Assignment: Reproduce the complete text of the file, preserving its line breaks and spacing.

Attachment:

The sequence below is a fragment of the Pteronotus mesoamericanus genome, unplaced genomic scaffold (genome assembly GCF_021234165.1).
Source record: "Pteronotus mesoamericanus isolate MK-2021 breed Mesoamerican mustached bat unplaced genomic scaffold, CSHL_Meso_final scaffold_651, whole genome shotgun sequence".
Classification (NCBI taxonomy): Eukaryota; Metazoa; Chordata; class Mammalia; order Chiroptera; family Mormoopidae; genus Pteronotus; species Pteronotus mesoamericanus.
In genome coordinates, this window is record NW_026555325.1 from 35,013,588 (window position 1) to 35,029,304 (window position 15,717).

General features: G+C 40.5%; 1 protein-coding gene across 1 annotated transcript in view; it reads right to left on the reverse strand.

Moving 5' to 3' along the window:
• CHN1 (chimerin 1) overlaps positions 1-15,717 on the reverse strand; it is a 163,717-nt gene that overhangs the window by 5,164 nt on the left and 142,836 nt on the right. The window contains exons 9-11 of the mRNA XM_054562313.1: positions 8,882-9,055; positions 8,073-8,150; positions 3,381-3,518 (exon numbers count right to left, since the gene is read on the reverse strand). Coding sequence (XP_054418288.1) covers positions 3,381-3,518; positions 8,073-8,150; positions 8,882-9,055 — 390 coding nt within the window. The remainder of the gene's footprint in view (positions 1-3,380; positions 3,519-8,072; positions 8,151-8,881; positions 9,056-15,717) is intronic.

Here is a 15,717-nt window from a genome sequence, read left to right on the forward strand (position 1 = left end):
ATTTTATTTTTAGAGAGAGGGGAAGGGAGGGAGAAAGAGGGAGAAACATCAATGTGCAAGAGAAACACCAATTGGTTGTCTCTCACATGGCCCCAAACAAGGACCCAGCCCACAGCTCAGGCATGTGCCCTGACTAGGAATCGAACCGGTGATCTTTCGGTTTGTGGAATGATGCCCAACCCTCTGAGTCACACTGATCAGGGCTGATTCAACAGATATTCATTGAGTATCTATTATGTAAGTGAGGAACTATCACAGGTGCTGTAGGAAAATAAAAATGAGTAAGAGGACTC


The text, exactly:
The sequence below is a fragment of the Pteronotus mesoamericanus genome, unplaced genomic scaffold (genome assembly GCF_021234165.1).
Source record: "Pteronotus mesoamericanus isolate MK-2021 breed Mesoamerican mustached bat unplaced genomic scaffold, CSHL_Meso_final scaffold_651, whole genome shotgun sequence".
Classification (NCBI taxonomy): Eukaryota; Metazoa; Chordata; class Mammalia; order Chiroptera; family Mormoopidae; genus Pteronotus; species Pteronotus mesoamericanus.
In genome coordinates, this window is record NW_026555325.1 from 35,013,588 (window position 1) to 35,029,304 (window position 15,717).

General features: G+C 40.5%; 1 protein-coding gene across 1 annotated transcript in view; it reads right to left on the reverse strand.

Moving 5' to 3' along the window:
• CHN1 (chimerin 1) overlaps positions 1-15,717 on the reverse strand; it is a 163,717-nt gene that overhangs the window by 5,164 nt on the left and 142,836 nt on the right. The window contains exons 9-11 of the mRNA XM_054562313.1: positions 8,882-9,055; positions 8,073-8,150; positions 3,381-3,518 (exon numbers count right to left, since the gene is read on the reverse strand). Coding sequence (XP_054418288.1) covers positions 3,381-3,518; positions 8,073-8,150; positions 8,882-9,055 — 390 coding nt within the window. The remainder of the gene's footprint in view (positions 1-3,380; positions 3,519-8,072; positions 8,151-8,881; positions 9,056-15,717) is intronic.

Here is a 15,717-nt window from a genome sequence, read left to right on the forward strand (position 1 = left end):
ATTTTATTTTTAGAGAGAGGGGAAGGGAGGGAGAAAGAGGGAGAAACATCAATGTGCAAGAGAAACACCAATTGGTTGTCTCTCACATGGCCCCAAACAAGGACCCAGCCCACAGCTCAGGCATGTGCCCTGACTAGGAATCGAACCGGTGATCTTTCGGTTTGTGGAATGATGCCCAACCCTCTGAGTCACACTGATCAGGGCTGATTCAACAGATATTCATTGAGTATCTATTATGTAAGTGAGGAACTATCACAGGTGCTGTAGGAAAATAAAAATGAGTAAGAGGACTC